ApproachThe registration to climb Mount Robson is voluntary. The registration box was at the Berg Lake trailhead back in 1998. If you use it, make sure you sign out as well. From the Robson Provincial Park Visitor Center drive 2 km north to the Berg Lake trailhead. There was no fee for overnight parking here in 2003. There are six official campsites en route to the start of your climb, unless of course you are using a helicopter, in which case you really are not in need of this beta. It takes 4 km to reach Kinney Lake (campsite), a rather uneventful section except for Knowlton Falls. The trail continues across a gravel bar, where you have several water crossing options depending on the flow, up to Valley of a Thousand Falls including White Falls (campsite-nice!) and Emperor Falls (campsite). Now the route gets quite scenic as the Mist Glacier starts to come into view. Continue through some gravel flats to the southwest shores of Berg Lake (campsite). Travel along the west shore of Berg Lake to Campsite 5 which has a day shelter to store food and other items you do not need to take on the climb. This is an ideal first camp spot with spectacular views of the Berg Glacier breaking off into Berg Lake, thus the name.
Route DescriptionContinue on to Campsite 6 where you leave the trail and make way for the tongue of the Robson Glacier. Bypass a small tarn on the left hand side as you travel southeast up the moraine. We hopped on this exposed glacier (meaning the crevasses are quite exposed during the late summer months) fairly early, quickly fixed our crampons and went unroped up the Robson Glacier until progress was slowed by crevasses. We then moved back onto the east moraine to a bivy site on a small rock cropping below a massive rock tower called Extinguisher. Extinguisher Tower has a lot of rock fall and reminds you all night of where you are. We used this as our 2nd camp.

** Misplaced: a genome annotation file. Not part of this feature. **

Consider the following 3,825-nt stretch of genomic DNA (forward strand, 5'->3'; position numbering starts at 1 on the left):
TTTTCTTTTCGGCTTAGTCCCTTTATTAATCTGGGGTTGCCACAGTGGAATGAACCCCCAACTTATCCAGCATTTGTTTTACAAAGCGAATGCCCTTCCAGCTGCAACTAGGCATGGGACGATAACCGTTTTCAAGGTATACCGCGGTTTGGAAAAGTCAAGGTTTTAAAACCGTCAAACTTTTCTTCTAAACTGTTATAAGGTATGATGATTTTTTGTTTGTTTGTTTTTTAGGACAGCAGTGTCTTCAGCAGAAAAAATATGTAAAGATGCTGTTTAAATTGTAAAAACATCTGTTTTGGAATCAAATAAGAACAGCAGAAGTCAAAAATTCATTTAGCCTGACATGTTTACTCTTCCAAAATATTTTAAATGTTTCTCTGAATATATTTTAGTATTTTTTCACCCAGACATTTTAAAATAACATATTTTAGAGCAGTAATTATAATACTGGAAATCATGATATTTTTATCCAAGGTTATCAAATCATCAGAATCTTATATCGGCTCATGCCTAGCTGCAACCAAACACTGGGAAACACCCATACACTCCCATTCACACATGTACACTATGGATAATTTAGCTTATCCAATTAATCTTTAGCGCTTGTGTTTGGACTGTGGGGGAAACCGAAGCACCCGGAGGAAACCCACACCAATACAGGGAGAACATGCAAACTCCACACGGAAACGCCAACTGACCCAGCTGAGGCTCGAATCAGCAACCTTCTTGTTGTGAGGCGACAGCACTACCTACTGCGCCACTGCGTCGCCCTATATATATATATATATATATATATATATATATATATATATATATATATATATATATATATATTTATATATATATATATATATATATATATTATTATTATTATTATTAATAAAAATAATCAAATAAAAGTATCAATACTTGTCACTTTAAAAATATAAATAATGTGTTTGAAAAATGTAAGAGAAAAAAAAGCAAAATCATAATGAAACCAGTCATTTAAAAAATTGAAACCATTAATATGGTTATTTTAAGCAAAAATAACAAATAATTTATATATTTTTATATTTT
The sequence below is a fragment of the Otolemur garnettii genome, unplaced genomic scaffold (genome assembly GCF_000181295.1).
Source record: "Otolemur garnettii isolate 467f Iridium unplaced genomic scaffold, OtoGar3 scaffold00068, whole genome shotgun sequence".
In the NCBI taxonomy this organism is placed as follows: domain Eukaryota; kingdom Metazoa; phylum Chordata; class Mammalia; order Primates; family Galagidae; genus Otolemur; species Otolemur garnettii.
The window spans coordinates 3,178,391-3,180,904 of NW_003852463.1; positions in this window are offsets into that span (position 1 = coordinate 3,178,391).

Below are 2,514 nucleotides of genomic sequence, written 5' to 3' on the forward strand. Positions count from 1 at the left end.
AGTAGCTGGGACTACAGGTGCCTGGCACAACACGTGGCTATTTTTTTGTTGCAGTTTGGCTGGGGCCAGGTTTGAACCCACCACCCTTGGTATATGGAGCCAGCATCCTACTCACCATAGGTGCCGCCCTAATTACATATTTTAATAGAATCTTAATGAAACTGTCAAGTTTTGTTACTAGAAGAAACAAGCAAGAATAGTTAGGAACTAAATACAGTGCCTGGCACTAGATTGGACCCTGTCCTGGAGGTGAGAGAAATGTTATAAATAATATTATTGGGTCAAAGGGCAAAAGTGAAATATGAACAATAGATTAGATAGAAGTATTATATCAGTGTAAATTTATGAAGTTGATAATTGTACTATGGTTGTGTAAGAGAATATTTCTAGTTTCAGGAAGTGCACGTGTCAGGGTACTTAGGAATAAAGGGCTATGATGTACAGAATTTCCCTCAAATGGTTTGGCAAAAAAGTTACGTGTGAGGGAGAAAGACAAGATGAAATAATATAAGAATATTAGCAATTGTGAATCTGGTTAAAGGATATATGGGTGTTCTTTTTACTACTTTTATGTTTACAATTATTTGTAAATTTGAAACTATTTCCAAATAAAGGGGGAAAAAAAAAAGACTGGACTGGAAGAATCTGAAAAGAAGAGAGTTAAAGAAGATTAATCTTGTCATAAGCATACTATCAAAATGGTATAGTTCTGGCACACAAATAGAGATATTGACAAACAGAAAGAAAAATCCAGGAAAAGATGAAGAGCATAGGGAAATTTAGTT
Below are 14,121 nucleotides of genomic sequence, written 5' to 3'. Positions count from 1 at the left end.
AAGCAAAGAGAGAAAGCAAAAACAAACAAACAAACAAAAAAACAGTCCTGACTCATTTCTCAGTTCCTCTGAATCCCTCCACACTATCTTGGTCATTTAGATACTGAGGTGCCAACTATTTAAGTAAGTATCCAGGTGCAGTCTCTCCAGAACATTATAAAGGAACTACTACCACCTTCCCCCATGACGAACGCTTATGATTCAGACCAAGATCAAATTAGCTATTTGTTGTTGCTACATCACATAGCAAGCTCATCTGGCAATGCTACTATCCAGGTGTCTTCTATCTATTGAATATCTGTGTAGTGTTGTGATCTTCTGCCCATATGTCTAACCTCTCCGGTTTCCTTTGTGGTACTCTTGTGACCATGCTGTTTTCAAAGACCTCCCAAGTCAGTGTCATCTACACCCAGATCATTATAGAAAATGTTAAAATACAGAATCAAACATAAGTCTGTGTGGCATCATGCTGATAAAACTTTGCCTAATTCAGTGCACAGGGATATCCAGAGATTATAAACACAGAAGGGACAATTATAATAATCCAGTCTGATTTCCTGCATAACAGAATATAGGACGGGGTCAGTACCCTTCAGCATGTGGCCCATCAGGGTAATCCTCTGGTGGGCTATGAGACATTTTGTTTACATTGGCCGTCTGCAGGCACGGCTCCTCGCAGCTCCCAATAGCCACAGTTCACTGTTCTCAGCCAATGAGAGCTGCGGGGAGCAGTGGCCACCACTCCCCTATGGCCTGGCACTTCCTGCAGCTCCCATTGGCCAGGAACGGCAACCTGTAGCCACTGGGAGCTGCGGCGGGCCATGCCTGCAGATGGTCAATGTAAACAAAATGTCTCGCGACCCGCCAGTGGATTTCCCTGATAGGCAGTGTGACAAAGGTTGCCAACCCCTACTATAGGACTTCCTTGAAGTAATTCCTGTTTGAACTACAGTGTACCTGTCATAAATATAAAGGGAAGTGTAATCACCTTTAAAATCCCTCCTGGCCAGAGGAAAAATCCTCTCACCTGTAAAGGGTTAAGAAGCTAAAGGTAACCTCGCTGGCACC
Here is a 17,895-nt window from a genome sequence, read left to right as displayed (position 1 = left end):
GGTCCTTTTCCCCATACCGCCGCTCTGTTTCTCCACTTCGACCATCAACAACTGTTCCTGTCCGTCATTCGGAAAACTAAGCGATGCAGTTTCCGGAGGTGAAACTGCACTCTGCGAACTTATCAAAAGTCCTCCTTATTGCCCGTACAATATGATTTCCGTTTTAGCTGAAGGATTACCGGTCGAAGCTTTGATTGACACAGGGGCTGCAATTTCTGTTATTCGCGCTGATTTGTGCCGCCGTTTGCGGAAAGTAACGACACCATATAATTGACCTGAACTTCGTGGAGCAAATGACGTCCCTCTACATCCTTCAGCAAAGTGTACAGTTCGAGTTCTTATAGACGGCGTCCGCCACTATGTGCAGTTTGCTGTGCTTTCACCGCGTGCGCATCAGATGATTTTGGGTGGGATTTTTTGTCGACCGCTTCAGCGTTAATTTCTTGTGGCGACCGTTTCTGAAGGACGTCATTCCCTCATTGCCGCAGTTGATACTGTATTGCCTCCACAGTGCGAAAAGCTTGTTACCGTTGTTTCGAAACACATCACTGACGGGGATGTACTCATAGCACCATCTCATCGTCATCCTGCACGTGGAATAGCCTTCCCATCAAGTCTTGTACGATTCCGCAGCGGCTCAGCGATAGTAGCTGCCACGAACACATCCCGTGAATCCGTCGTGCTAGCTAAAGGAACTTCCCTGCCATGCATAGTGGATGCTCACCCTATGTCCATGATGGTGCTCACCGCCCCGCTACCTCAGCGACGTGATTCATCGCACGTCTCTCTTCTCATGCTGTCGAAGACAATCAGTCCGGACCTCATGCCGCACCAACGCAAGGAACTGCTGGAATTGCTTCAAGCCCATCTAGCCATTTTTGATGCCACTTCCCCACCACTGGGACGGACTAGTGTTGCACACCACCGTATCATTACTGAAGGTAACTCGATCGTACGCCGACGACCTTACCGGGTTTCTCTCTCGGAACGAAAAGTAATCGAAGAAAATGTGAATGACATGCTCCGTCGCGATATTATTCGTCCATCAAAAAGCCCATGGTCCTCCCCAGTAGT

Get an early start as you attack the deeper snow further up the Robson Glacier en route to some nasty seracs called the Mousetrap Icefall, in the Robson Cirque. Although the Mousetrap Icefall is not recommended in at least one guidebook, I found this section to be the most interesting and difficult climbing of the whole trip, and pondered what those who helicopter to the Dome were really accomplishing in terms of climbing. It is also the most direct route but requires solid ice climbing skills to move horizontally through these leaning ice obstacles. Avalanches were plentiful through this upper area and we noticed many of our old tracks wiped out on our return down the southeast ridge. Proceed to the Dome below the Kain Face and make camp. Wind and cold can be brutal at this bivy site (and it was for us). Get an early start and ice climb your way above the bergschrund and up the northeast face comprised of over 1000’ of vertical ice. Then follow the southeast ridge, containing a few technical spots, to the summit. On the descent back to the top of the Kain face, we had one fall. You must be confident in self arrest as this slope does drop almost to the valley floor on the southeast side.
On descent from the Dome the next day, we took the southeast ridge down to the Resplendent col for some variation in the route. We set up several rappels along the ridge. It took us over 20 hours to make it back to the parking lot from the Dome. Most of the photos I have added to this site are from a 2003 snowshoe up to Robson Glacier. Better route photos will be forthcoming from more recent trips, I am sure.